Cherrystone already employs 31 people full time, plus spot help for harvesting. And, like poultry producers on the Eastern Shore, the company contracts with growers, who get little clams from the hatchery and take a percentage of the sale price at harvest. The growers and their employees account for another 100 full- and part-time jobs.
It is an industry that builds on the region's natural assets: its clean waters and seafood harvesting culture and tradition.
The enlightened vision for economic development from a recent county forum was to "combine long-term economic vitality with protection of natural resources and the rural lifestyle." So it is that Cherrystone -- call it sustainable development, or just call it a clam farm -- seems to be a future that fits.
Now consider "Accawmacke Plantation," a development touted grandiosely as the next Hilton Head by Brown and Root, a Texas oil-equipment company. For years, the company has been holding some 2,000 acres it bought here in anticipation of the boom from offshore oil exploration that never came. During the next 25 years, Accawmacke would add 5,000 upscale residents to the county, whose 1990 population was 13,601. Brown and Root says the venture would create 6,000 permanent jobs and generate hundreds of millions of dollars of economic development and retail sales.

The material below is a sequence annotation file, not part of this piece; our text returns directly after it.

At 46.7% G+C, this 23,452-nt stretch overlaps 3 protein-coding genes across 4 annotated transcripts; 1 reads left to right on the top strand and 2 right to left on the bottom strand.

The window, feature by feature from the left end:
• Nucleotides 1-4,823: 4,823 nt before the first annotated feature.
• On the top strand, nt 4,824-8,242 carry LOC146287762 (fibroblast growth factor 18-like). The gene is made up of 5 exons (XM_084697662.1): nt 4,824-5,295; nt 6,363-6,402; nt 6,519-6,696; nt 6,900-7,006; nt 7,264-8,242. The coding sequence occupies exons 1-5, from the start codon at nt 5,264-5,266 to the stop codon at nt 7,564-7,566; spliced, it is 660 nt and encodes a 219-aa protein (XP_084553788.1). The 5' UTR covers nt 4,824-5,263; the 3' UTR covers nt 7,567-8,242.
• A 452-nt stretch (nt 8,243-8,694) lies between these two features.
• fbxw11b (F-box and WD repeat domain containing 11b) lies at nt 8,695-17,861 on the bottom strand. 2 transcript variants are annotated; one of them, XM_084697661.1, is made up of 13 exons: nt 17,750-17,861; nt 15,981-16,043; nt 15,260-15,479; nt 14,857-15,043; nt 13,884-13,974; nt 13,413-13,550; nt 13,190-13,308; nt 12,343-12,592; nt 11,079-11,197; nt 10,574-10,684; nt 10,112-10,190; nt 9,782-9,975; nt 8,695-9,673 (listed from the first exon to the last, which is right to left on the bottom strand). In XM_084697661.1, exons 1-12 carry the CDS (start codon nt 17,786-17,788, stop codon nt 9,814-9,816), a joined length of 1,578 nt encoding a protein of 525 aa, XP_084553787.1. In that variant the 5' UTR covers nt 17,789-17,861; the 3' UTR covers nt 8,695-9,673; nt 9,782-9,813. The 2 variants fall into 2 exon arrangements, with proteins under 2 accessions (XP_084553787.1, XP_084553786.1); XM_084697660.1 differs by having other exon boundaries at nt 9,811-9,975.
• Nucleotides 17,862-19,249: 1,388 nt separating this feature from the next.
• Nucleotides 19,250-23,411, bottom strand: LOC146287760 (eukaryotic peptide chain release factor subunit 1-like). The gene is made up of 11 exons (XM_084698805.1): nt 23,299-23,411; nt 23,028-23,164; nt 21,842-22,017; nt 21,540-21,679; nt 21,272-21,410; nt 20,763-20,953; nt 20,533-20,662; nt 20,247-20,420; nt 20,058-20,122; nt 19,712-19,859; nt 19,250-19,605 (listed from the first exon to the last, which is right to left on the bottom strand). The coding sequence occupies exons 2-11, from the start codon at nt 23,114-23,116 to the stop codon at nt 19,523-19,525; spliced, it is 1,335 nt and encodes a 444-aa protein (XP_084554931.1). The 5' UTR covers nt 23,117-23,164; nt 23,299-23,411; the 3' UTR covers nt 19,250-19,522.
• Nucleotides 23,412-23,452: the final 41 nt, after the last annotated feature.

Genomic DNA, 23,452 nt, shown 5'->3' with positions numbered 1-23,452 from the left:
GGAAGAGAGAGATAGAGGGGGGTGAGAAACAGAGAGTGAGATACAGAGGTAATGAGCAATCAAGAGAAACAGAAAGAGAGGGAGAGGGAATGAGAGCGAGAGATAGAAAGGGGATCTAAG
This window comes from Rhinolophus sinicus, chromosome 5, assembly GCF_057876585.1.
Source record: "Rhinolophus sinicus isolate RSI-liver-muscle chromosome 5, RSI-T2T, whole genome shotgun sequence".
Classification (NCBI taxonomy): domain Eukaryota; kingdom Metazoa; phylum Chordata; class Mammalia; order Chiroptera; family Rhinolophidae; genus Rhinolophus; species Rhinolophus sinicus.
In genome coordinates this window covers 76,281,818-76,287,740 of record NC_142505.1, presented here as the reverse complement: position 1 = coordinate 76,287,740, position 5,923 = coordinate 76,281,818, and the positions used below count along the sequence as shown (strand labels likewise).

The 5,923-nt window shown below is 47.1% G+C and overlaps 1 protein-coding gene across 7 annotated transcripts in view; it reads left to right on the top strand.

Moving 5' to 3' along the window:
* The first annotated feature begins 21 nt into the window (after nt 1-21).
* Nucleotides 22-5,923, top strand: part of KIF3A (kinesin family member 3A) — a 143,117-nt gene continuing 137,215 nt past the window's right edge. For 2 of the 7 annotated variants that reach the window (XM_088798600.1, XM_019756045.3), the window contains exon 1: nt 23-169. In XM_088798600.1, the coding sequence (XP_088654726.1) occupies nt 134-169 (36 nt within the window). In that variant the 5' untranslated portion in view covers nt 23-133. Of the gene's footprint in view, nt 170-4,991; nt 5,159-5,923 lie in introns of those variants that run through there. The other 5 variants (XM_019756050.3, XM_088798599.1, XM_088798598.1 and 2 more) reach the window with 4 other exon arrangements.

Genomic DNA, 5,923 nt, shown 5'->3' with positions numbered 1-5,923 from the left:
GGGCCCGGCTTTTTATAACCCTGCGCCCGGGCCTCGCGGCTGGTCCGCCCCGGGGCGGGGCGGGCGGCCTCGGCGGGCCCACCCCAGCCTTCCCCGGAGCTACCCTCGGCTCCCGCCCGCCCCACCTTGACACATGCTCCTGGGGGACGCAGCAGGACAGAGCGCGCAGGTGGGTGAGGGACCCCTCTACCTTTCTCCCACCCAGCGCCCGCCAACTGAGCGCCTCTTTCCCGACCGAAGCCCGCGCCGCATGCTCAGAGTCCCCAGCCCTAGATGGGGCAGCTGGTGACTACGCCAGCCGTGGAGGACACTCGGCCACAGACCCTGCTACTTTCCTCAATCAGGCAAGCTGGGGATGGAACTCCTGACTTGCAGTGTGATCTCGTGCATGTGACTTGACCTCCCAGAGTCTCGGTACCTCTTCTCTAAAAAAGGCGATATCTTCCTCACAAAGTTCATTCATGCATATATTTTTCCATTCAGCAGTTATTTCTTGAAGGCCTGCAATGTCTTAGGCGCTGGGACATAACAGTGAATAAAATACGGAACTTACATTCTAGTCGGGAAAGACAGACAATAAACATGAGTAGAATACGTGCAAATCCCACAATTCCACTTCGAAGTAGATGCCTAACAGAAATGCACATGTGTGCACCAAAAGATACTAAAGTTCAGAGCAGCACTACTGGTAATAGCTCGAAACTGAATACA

The county, which has worked for years with a national environmental group, the Nature Conservancy, to foster good land use and development, says the claims by Brown and Root are difficult to evaluate. That is because the company persuaded Cape Charles, a depressed old railroad town of about 1,400 people, to annex the whole mammoth project. That effectively exempted it from county planning and zoning scrutiny.
A key to the entire project, Brown and Root says, is expansion of a 68-slip marina to 500 slips. The marinalies nearly within a clam's throw of Cherrystone's operation on the other side of the creek. Water-quality modeling by the respected Virginia Institute of Marine Science indicates that the marina won't close Cherrystone's shellfish beds. But Ballard worries that the actual impact of the expansion "will be devastating."
The VIMS modeling looks only at sewage contamination, which is the state health department's main concern about shellfish. The modeling does not consider the effects of increased marine traffic, dredging, toxic paint on boat bottoms, accidental spills of oil and grease, runoff from parking lots and so forth, says Peirson.
Both men say that clean water is a major selling point for farmed seafood and that marina pollution would cast doubt on the purity of their product. Moreover, they point to alternative marina sites such as an existing deep-water harbor in Cape Charles, a town that needs redevelopment anyway.
The alternative sites are more expensive than Kings Creek and, in the case of the port, would encounter jurisdictional difficulties with the railroad. But working such things out is the difference between wise, sustainable development and development-as-usual.
Such wisdom won't come from Brown and Root, which most probably will turn the project over to other companies and go back to Texas once it gets development permits.
That is all the more reason for Virginia and the Army Corps of Engineers, which must issue permits for the marina, to do what is right, not just for now; but forever.